February 28, 2012

Confession #39: Grandpa would want more cylinders

Cadillac V8 (Flickr/Hugo 90)
About five years ago, I was standing next to my grandfather watching a commercial for the then-new Cadillac CTS and the announcer was touting its direct injected V6 with 300-something horsepower. My grandfather, long past his driving years but still filled with memories of his '76 Coupe de Ville, turned to me and asked, "Does having a V6 cheapen a Cadillac?"

Grandpa raised a good point. I, raised on turbo fours and preferring condensed European power to the brute force that's long been an American philosophy, thought it was a non-issue at the time. To him, a Cadillac wasn't a Cadillac without eight cylinders. (I wasn't born yet to ask him what he thought of the Cimarron). He never really forgave GM for their downsizing in the '70s and '80s, either. If Grandpa were around today, I wonder what he'd say about the new Cadillac ATS, the 3-series opponent that features two four-cylinders in its engine roster. He'd probably hate it. And, after much thought, I kind of have to agree with him.

2013 Cadillac ATS (Flickr/Autoviva)
It's the worst-kept secret that GM wants Cadillac to go head-to-head with Mercedes-Benz in the luxury field, specifically in Europe and China, where consumers have said time and again they don't want a Cadillac. (I'm going to hold my tongue and not talk about how GM had, then lost, premium European customers with a certain Swedish ex-subsidiary.) To counter that, GM is effectively reworking its flagship division in the mold of the Germans. The new ATS, unveiled last month in Detroit, is roughly the same size as a C-class or 3-series, with roughly the same engine lineup. In essence, it's closer to the compact sport sedan bullseye than Cadillac has ever been – far closer than with the pudgy Catera.

Most of it sounds good on paper. Yes, the base engine is the 2.5-liter four out of the new Malibu, but you can upgrade to either a new turbo four or the fine direct injection 3.6 V6 out of the CTS. It's rear wheel drive, it's short and, in general, looks pretty good. But think about it: What does a Cadillac mean to you? To me, it's a big, blingy thing with lots of chrome and big wheels. It's a pretty showy car to be seen in. Granted, so is a Mercedes, but a Cadillac is more over-the-top. A Cadillac is American, it's supposed to follow the "bigger is better" mantra. A Cadillac with a turbo four doesn't sit well in my head.

2011 BMW 5-series (Wikimedia Commons)
Neither does a 5-series with a turbo four, for that matter. BMW's been on a turbocharging kick of late, and it's merited some good results with the universally praised six-cylinder turbo. The blown six is so good it makes me wonder why anyone would get a V8 5, 6 or 7-series over the six. A straight-six is a BMW hallmark. It's like a V8 Cadillac in a number of ways. That's why I think the turbo four, found in the new 528i among other BMWs, is wrong for that car. Admittedly, I haven't driven it yet. But I bet it's great and I do love a turbocharged four-pot. It just seems wrong in the big Bimmer. If I had less than $50,000 to spend on a BMW sedan, I'd take a 335i over a 528i, hands down.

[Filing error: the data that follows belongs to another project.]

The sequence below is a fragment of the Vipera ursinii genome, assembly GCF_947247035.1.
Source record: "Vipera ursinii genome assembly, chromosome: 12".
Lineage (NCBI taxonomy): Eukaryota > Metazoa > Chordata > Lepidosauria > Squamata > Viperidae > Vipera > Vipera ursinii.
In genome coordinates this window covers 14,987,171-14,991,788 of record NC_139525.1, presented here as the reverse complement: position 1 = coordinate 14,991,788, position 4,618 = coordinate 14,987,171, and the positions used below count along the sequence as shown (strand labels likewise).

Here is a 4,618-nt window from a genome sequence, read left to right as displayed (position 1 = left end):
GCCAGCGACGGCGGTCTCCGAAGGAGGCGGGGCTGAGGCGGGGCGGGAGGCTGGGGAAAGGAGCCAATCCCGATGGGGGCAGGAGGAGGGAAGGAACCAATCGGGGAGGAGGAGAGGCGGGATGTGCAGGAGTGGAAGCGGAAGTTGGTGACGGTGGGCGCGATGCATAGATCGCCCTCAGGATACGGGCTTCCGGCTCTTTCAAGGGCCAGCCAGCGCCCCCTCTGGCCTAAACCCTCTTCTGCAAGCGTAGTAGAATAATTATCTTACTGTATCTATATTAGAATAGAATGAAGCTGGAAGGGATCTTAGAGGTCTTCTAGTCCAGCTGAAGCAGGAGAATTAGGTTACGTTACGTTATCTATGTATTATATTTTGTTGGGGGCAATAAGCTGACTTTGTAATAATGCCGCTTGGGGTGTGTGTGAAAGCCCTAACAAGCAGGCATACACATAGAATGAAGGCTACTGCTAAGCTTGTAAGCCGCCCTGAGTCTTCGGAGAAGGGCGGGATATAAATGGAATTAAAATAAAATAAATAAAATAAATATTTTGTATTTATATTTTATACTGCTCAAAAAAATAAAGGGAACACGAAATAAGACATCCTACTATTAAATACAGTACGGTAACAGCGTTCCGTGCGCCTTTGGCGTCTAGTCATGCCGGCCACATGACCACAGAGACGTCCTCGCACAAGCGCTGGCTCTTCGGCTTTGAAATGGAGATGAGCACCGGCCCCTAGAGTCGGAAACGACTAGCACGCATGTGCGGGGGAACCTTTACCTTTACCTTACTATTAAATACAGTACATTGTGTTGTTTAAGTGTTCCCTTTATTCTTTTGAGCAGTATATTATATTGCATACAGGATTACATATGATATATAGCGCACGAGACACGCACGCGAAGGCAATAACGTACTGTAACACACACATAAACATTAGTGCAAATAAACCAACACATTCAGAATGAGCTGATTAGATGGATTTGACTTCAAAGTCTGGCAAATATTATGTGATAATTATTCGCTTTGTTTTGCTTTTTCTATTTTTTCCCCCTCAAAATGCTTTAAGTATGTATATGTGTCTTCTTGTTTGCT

2012 Buick Regal GS (Wikimedia Commons)
The Germans have to downsize or die thanks to CAFE standards. Americans won't buy their diesels or hatchbacks in big numbers and as companies, they're relatively small. But their European customers overwhelmingly buy four-cylinders, too, even if they are diesels. For BMW, putting a small engine in a 528i is less of a stretch than Cadillac marketing a $30,000-plus car with a turbo four. Leaving aside their doomed European aspirations, where does the four-cylinder ATS fit within GM's portfolio? The company flogs lots of little Sonics and Cruzes to offset their big trucks and SUVs, and already has Buick selling the little Verano and Regal appealing to the lower end of the luxury class. I know enthusiasts would like to think a front-wheel drive Regal Turbo and rear-wheel drive ATS Turbo are on two different playing fields, but if they're about the same size and in the $30-40,000 ballpark, I'm going to say buyers are going to look at them similarly.

2012 Chrysler 300 S (Flickr/sarahlarson)
In GM's quest to make Cadillac the "standard of the world" again, they've made it rather German. And technically, that's fine. But as a brand, it could be kind of damaging. I, for one, wouldn't be caught dead in a Cadillac. They're still too showy and for the same money (or even less) I could have an Audi. They've said they've made the ATS as good as a 3-series. How's that going to convince anyone to get out of a BMW? If Grandpa were around (and driving) today, he wouldn't have a Cadillac. A CTS-V coupe would probably be a bit much. He wouldn't have a Lincoln, either. So it'd have to be the Junior Bentley, the Chrysler 300. It's big, brash, offers a V8, but is beautifully finished. Grandfather would approve. I just won't tell him it's an old Merc underneath. And the company's owned by Fiat. OK, everything can't be perfect.